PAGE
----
The Films of Duncan Jones
Moon (June 30/09)
Duncan Jones' feature-length debut, Moon follows astronaut Sam Bell as he nears the end of a three-year stint working aboard an isolated base on the title planet - where he is overseeing an effort to send precious resources back to Earth. It's an incredibly spare premise that's employed to unexpectedly enthralling effect by Jones, as the filmmaker does a superb job of establishing the central character's relatively rundown environs - with the movie's initial lack of plot hardly as problematic as one might've surmised, thanks primarily to Rockwell's compelling, downright hypnotic performance. The actor effortlessly transforms Sam into a figure that the viewer can't help but root for and sympathize with, which certainly goes a long way towards creating (and maintaining) an atmosphere of suspense that ultimately belies the movie's low-key sensibilities. Rockwell's strong work would, of course, be rendered moot were it not for Jones' consistently compelling directorial choices, as the film's refreshingly minimalist visuals are complemented by Tony Noble's jaw-dropping production design and Clint Mansell's appropriately eerie score. The well-placed inclusion of several impossible-to-predict plot twists - courtesy of screenwriter Nathan Parker - ensure that the movie's inevitable transformation from drama to thriller is just about seamless, and it's finally clear that Moon represents one of the most entertaining and flat-out engrossing sci-fi efforts to hit theaters since Steven Soderbergh's woefully underrated 2002 Solaris remake.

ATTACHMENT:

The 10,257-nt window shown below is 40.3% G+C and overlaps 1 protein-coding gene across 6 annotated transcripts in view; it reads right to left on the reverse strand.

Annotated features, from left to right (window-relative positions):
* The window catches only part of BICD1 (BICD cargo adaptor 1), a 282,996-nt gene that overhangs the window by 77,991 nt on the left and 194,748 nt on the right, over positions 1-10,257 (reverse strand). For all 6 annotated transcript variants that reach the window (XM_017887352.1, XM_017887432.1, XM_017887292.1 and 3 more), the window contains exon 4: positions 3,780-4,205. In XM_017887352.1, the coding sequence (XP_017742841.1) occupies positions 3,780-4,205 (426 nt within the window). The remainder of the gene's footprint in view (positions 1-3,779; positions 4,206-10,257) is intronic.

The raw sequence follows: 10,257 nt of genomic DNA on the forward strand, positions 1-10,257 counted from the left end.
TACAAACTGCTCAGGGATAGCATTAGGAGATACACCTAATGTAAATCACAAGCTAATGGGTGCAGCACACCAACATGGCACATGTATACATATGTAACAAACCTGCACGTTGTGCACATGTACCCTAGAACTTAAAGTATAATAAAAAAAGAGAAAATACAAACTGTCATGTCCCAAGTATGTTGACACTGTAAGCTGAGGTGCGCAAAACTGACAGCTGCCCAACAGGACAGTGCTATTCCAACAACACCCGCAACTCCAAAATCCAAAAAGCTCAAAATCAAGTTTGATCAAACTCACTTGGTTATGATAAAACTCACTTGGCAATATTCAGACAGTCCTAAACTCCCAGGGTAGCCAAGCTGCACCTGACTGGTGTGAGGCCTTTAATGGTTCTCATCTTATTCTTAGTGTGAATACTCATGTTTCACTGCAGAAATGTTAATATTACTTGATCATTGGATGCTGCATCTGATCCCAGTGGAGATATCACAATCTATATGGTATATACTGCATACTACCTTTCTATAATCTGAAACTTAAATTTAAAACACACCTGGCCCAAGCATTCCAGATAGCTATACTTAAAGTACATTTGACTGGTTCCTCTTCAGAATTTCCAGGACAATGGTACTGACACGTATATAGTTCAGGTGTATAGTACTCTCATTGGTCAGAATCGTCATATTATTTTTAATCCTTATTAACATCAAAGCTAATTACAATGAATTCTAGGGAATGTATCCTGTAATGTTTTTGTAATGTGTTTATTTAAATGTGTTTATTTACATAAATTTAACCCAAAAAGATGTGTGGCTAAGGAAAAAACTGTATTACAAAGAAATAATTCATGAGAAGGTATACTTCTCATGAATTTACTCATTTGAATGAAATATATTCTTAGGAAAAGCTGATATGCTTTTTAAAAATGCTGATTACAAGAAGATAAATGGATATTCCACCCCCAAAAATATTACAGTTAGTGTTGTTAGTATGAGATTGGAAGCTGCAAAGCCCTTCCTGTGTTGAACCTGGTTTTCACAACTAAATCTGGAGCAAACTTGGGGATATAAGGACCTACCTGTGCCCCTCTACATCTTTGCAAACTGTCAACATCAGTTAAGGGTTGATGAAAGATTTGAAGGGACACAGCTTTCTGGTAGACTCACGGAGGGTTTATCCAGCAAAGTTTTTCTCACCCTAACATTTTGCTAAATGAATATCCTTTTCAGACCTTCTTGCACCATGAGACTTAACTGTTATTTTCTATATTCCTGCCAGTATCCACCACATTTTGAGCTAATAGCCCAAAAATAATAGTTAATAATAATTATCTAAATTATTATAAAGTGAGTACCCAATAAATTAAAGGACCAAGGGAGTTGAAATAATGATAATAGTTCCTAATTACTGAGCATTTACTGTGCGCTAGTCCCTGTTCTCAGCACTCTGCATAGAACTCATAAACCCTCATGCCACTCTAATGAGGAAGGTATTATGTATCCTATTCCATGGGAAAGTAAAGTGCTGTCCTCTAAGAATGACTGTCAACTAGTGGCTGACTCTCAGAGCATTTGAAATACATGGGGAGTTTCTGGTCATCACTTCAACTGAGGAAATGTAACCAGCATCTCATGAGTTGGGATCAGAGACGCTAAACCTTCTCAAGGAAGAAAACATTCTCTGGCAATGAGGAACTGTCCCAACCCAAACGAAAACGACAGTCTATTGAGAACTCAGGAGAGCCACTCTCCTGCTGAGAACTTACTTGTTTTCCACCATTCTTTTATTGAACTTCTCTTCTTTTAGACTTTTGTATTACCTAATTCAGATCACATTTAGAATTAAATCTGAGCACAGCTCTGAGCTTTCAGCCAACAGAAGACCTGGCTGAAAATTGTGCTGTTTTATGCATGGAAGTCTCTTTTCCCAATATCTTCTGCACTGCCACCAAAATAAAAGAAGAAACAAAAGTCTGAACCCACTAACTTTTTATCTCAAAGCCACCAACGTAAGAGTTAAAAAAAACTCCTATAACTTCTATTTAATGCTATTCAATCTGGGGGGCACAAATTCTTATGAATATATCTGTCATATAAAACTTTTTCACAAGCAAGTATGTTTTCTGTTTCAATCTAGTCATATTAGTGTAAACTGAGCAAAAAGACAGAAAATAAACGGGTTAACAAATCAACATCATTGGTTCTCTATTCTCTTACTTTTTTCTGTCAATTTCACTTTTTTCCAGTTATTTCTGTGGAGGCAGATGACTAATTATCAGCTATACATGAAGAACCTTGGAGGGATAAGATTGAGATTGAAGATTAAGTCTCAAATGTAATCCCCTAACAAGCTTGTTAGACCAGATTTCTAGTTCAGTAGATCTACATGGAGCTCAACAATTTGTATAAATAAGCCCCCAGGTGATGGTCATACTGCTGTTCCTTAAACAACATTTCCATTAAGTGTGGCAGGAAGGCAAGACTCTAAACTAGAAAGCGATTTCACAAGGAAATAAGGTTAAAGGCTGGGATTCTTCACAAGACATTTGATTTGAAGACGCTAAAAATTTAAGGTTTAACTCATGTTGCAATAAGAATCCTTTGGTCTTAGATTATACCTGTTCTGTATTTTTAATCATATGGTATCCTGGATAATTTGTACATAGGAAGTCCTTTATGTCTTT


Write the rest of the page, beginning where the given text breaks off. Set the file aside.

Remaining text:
Directed by Duncan Jones, Source Code follows American soldier Colter Stevens (Jake Gyllenhaal) as he's recruited for a new program that will allow him to live out the last eight minutes of another man's life - with Colter's first assignment to determine just who placed a deadly explosive aboard a commuter train. It's an unapologetically off-kilter premise that's employed to consistently watchable effect by Jones, as the filmmaker, working from Ben Ripley's screenplay, does an effective job of balancing the Groundhog Day-esque central storyline with the inherently compelling mystery behind Colter's situation (ie how did he get into that pod and what's the deal with the folks responsible for the technology?) Gyllenhaal's incredibly (yet typically) engaging performance plays an instrumental role in heightening the suspense of his character's perilous situation, and it does become increasingly difficult not to root for Colter's efforts at both discovering the identity of the bomber and saving the life of his train-bound love interest (Michelle Monaghan's Christina). The entertainingly slick atmosphere is, as a result, not as problematic as one might've feared, although, given the strength of Jones' debut, Moon, the film's less-than-memorable feel is admittedly somewhat disappointing (with Chris Bacon's bland score undoubtedly standing in sharp contrast to Clint Mansell's stirring, downright indelible contribution to Moon). The needlessly (and almost inexplicably) upbeat conclusion cements Source Code's place as an unapologetic crowd-pleaser, which is fine, certainly, but it's impossible not to have expected something a little more substantial from Jones.